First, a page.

The Viofo A119S is a low profile dash camera based on the A119 form factor however there are two main differences: the camera uses an updated lens with a narrorwer field of view, and it contains a Sony imaging sensor that is capable of a max resolution of 1080p at 60 FPS. Continue Reading →
The Meike MK-320 is a compact hot-shoe flash featuring TTL functions and tilt/spin capability. It runs off of two AA batteries. This flash is also known as the Neewer NW320.
When I first mounted the flash on my camera I thought it was broken because the TTL function was not exposing correctly, however I realized that the camera didn’t initially recognize the flash so I had to pull it off and put it back on. Once I did that the camera recognized it fine. When you first put it on at any shoot though, you’ll need to pay attention to make sure the camera is properly recognizing it as it seems 1 in 6 times the camera didn’t see that a flash was mounted so the flash was just firing at an incorrect brightness.
Comparing this flash to the built in one on my D750, they’re about the same power, but where the benefit of this is in its diffusion and ability to bounce the flash off of the ceiling or walls. Because the flash face is larger, the light is smoother, and there’s less harsh reflections on skin. Included in the case is an additional diffuser that helps even more. I’m also fond of the LEDs that it includes for video mode, however, they don’t really illuminate all that much to be useful beyond a few feet. Exposure with TTL is good, perhaps a little bit on the bright side at times. Manual mode is easy to adjust functions and slave mode works fine.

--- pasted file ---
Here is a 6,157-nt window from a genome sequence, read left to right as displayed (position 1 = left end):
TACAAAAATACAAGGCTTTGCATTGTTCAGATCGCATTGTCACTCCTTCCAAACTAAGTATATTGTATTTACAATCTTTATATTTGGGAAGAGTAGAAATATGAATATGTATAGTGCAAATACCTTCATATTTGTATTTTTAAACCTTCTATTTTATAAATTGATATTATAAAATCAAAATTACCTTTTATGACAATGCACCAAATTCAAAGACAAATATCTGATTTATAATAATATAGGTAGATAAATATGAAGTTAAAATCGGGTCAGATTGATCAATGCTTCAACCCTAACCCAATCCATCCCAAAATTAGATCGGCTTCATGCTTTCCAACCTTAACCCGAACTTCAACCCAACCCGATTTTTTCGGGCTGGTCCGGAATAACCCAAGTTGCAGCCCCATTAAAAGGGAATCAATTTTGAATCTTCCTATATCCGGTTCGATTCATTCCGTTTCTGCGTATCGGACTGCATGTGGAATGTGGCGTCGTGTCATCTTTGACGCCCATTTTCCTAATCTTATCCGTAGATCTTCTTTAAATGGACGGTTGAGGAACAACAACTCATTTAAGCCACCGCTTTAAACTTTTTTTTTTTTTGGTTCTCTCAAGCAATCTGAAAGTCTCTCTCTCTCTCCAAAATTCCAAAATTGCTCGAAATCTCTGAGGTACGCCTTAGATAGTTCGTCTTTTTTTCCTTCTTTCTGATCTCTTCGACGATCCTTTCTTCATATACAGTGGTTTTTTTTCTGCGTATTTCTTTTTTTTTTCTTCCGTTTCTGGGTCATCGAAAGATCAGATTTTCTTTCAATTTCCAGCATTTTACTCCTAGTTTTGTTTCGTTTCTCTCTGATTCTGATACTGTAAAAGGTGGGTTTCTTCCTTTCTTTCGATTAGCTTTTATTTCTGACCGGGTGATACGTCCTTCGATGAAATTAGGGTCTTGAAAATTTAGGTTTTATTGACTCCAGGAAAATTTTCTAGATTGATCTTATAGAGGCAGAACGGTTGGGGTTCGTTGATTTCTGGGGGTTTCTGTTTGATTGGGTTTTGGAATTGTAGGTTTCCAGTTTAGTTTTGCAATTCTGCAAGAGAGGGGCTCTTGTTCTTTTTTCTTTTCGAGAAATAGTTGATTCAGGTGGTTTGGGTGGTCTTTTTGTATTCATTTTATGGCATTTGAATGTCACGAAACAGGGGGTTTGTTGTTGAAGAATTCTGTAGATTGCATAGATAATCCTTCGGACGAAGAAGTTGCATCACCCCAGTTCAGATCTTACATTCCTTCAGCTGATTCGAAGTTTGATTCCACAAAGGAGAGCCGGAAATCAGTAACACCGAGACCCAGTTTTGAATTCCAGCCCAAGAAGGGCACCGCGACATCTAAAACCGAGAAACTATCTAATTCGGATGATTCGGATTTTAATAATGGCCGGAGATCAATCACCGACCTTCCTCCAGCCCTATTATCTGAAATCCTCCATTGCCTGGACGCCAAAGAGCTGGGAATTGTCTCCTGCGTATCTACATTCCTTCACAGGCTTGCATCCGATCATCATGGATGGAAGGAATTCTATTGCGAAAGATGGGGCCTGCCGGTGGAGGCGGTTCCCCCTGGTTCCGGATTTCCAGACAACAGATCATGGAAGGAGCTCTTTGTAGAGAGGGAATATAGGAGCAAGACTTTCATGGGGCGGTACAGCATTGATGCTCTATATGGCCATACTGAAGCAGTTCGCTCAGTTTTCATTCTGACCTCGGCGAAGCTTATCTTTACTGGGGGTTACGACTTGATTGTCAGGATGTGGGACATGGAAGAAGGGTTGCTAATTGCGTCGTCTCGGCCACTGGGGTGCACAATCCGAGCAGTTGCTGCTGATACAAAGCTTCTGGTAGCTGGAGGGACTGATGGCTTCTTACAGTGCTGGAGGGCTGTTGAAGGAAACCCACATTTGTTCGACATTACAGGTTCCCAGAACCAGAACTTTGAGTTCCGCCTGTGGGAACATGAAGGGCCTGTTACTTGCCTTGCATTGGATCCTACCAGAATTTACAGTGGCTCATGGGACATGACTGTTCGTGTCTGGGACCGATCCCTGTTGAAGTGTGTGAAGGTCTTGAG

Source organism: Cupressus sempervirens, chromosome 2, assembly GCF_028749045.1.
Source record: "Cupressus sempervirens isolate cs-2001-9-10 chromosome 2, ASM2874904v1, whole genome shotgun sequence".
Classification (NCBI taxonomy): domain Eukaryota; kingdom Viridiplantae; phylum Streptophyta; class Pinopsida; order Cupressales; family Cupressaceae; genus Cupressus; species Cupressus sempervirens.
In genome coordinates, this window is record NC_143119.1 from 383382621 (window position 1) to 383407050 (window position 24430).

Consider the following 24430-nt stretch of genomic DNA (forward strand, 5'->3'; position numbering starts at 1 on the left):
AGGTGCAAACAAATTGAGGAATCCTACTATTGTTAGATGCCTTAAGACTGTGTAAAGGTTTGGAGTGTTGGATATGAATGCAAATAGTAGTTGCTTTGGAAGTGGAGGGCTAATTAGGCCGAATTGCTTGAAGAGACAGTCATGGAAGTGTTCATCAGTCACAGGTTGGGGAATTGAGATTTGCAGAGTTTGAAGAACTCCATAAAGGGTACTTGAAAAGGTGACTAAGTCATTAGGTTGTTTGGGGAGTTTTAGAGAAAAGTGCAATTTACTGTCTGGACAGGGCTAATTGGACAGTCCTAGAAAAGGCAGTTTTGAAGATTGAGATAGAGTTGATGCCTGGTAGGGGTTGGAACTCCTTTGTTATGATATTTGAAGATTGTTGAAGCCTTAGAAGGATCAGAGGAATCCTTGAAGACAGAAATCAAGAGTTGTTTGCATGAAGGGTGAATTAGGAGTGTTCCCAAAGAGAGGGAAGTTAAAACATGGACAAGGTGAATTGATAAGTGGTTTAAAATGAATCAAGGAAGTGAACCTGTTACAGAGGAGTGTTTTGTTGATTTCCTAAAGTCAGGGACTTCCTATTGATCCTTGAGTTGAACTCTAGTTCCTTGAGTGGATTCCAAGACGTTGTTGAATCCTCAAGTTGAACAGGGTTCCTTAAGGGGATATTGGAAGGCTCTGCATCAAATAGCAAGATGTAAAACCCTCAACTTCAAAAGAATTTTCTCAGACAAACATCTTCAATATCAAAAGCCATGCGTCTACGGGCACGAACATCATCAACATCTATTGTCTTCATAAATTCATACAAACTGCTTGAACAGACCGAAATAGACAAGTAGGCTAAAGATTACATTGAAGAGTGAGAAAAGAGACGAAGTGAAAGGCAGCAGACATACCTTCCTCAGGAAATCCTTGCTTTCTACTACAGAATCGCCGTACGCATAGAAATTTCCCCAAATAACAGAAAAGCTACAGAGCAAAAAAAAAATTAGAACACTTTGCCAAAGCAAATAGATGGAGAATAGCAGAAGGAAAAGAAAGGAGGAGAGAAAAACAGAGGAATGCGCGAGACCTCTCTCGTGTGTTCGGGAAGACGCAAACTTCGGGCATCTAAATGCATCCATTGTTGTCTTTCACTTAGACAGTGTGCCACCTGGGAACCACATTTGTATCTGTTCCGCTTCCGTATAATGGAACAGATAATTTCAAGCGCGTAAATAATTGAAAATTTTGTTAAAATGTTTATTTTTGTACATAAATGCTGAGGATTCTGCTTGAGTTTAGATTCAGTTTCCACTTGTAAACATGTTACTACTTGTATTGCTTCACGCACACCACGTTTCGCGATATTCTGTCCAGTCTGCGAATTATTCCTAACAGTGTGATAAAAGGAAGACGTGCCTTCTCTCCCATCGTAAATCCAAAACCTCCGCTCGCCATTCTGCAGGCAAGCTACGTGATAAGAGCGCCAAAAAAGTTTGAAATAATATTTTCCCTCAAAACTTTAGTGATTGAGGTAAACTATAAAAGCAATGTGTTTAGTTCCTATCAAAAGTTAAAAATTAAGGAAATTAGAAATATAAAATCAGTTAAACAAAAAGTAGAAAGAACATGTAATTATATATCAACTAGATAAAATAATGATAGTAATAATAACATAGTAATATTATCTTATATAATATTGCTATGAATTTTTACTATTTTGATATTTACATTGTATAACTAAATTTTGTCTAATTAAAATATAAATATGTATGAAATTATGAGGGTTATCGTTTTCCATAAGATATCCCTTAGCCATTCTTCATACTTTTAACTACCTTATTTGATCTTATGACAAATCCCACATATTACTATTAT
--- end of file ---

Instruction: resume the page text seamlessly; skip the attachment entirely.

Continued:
Build quality seems reasonable at this pricepoint. All the buttons have a nice click to them and the plastic feels solid. With the 2 AA batteries inserted (you’ll need to provide your own), the flash has a decent weight to it. Not as much as a big flash mind you, but this is the type of device for someone who wants something more compact, so that’s a win.
This flash is small, so it is not a master of heat dissipation while repeating flash. Don’t fire too many in succession otherwise it will pause to cool down.
Overall it would make a better addition to a micro 4/3rds camera or a point and shoot than a standard full size DSLR. I wouldn’t personally use it in professional situations, but for the type of person who wants something to mess around with it’s cheap, compact and works decently once the camera recognizes it. My honest recommendation though: if you want to spend less and don’t mind a full size flash grab the Neewer VK750 II. It has more power, better TTL accuracy and a built-in zoom function (USA Link | Canada Link).
The Olala 10,500 battery bank is a 2 port portable charger that supports Quick Charge 3.0 output. I’ve owned many battery banks over the years and this stands out because of one killer feature: quick charge. It can make a significant difference in charging speed if your phone supports it. iPhones, might not notice the difference, Androids that support Qualcomm Quick Charge will see the biggest difference. The battery bank is wrapped in metal and has a fairly substantial weight to it. It requires a press of the power button to output charge, it will not automatically start charging with a USB cable plugged in. I used a voltage/amperage tester with this one to measure capacity, current, speed, etc. and the charger had a stable voltage while charging and an 83% efficiency (about average). One thing I wish it had though is quick charge for charging itself – seems silly that it recharges a lot slower than it charges other devices. Since it supports QC output it should support QC input too. It charges itself a little slower than some other battery banks I’ve used – expect about 7 – 10 hours for it to fully recharge itself. Overall, if you want a quick charge battery bank the build and style of this one is pretty nice and its charge speed is consistently quick.